4. Conceptual Systems: In addition to social and psychological influences, all mental knowledge is also defined and limited by the conceptual framework in which it is viewed. Here too, very often the underlying premises and perspectives that shape a conceptual system and is contents may be implicit or even subconscious. Until Einstein, the prevailing and unquestioned assumption among scientists was that space and time are absolute. This points to the importance of making explicit and critically evaluation even the most fundamental premises on which current knowledge is based.

    Meta-questions:

    1. What are the characteristics of a conceptual system?
    2. Why is it so difficult to look beyond the boundaries of a prevailing conceptual system?
    3. What are the characteristics of the conceptual system in which present scientific knowledge is based?
    4. What fundamental premises of current knowledge may be in need of reconsideration?
  5. Creativity and Scientific Discovery: The scientific method is a methodological process for verification of hypotheses to confirm or falsify existing knowledge. Normal science focuses on the process of understanding, validating and applying existing knowledge and adding to it incrementally. Revolutionary science, as described by Kuhn, is a creative process generative of radically fresh insights and new perspectives, outside the boundaries of the prevailing conceptual framework. According to the testimony of many great scientists, it is non-rational and non-linear. A shift to a new intellectual paradigm will require a huge surge in revolutionary thinking to discover new and more effective knowledge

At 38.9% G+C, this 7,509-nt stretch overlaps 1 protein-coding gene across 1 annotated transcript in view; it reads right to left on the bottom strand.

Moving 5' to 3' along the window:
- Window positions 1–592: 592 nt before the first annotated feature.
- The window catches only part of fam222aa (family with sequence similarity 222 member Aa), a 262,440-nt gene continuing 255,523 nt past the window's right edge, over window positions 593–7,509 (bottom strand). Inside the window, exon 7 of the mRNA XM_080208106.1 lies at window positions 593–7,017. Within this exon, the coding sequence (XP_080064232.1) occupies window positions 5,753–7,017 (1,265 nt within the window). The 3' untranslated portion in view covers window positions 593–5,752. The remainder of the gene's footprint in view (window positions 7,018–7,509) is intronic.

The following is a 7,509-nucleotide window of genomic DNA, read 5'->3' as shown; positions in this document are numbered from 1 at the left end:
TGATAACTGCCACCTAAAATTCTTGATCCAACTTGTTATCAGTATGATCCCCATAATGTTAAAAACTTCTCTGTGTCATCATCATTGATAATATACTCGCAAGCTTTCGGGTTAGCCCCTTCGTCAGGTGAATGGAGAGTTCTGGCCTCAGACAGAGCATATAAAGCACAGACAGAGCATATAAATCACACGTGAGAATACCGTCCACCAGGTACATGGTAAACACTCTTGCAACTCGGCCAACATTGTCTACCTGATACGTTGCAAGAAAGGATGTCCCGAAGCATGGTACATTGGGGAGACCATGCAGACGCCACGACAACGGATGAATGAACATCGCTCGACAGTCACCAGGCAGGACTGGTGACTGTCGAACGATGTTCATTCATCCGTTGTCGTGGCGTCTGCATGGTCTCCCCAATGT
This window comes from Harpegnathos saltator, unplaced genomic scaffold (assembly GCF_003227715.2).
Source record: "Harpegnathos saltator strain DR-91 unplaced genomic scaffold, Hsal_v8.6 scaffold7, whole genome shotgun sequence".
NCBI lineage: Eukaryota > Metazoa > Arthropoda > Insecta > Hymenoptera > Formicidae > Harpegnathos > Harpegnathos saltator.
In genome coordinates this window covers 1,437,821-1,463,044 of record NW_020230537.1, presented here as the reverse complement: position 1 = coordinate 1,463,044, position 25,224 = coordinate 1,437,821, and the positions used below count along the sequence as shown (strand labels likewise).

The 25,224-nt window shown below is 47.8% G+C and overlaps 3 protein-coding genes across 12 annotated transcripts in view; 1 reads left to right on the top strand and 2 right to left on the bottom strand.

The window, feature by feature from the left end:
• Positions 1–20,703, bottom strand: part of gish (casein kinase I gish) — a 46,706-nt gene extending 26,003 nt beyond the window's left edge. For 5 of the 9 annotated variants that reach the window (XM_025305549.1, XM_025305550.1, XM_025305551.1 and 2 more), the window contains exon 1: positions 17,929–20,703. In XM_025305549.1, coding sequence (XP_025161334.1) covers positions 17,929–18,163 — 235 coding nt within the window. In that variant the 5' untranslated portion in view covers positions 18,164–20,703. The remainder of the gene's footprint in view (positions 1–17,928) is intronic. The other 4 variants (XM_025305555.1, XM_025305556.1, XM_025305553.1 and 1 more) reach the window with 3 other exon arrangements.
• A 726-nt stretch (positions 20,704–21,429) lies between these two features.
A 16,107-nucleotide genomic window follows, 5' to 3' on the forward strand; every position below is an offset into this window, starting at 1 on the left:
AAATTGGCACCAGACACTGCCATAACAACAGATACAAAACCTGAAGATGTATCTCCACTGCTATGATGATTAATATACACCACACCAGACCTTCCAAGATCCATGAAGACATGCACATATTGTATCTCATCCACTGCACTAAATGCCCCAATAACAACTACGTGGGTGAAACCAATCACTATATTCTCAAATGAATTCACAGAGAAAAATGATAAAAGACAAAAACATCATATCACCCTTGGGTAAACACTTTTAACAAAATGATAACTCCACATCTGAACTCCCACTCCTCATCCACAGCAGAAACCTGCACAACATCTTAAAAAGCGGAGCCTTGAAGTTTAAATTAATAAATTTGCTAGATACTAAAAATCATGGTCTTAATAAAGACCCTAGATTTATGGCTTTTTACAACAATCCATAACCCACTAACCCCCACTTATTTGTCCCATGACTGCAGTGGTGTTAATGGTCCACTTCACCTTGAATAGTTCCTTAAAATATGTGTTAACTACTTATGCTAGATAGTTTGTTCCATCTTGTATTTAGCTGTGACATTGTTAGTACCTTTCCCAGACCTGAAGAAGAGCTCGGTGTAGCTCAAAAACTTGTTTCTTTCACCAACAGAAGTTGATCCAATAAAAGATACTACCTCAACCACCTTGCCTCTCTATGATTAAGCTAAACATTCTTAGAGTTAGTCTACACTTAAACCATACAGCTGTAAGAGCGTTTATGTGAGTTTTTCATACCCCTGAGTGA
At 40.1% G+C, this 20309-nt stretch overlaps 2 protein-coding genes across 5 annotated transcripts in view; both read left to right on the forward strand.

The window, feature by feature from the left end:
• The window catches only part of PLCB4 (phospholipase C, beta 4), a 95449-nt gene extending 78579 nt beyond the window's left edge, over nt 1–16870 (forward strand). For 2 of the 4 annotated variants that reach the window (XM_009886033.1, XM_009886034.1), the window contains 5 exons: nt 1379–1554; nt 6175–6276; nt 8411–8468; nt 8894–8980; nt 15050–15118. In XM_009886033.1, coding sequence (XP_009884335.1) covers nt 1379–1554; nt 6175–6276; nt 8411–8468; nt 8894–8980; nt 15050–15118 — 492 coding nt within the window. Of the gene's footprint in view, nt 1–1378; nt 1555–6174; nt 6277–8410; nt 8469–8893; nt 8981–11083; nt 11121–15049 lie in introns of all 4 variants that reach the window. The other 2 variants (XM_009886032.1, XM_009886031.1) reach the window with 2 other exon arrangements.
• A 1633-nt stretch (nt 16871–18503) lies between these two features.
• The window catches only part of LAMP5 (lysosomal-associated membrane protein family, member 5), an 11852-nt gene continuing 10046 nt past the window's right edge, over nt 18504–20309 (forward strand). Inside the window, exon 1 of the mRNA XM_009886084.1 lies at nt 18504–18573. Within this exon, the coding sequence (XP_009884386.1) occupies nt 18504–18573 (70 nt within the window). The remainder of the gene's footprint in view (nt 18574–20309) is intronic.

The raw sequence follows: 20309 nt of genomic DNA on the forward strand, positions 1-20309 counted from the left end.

Meta-questions:

    1. What is the process of creative scientific discovery?
    2. Can the capacity for creative scientific thinking be taught or consciously acquired?
    3. How does the sociology of science impact on scientific creativity?
    4. In what ways can scientific education and administration promote greater creativity?
  6. Analogy, Metaphor, Symbolism & Humor: Knowledge today is normally associated with the impartial observation and analysis of facts based on rational and logical argument supported by quantitative evidence. Yet in our collective past, most especially in non-Western cultures, the use of analogy, metaphor and symbolism were employed as powerful means for revealing subtle relationships and deeper insights that did not lend themselves to rational analysis and logical discourse. Even today humor is widely used as a means to express significances that defy rational explanation.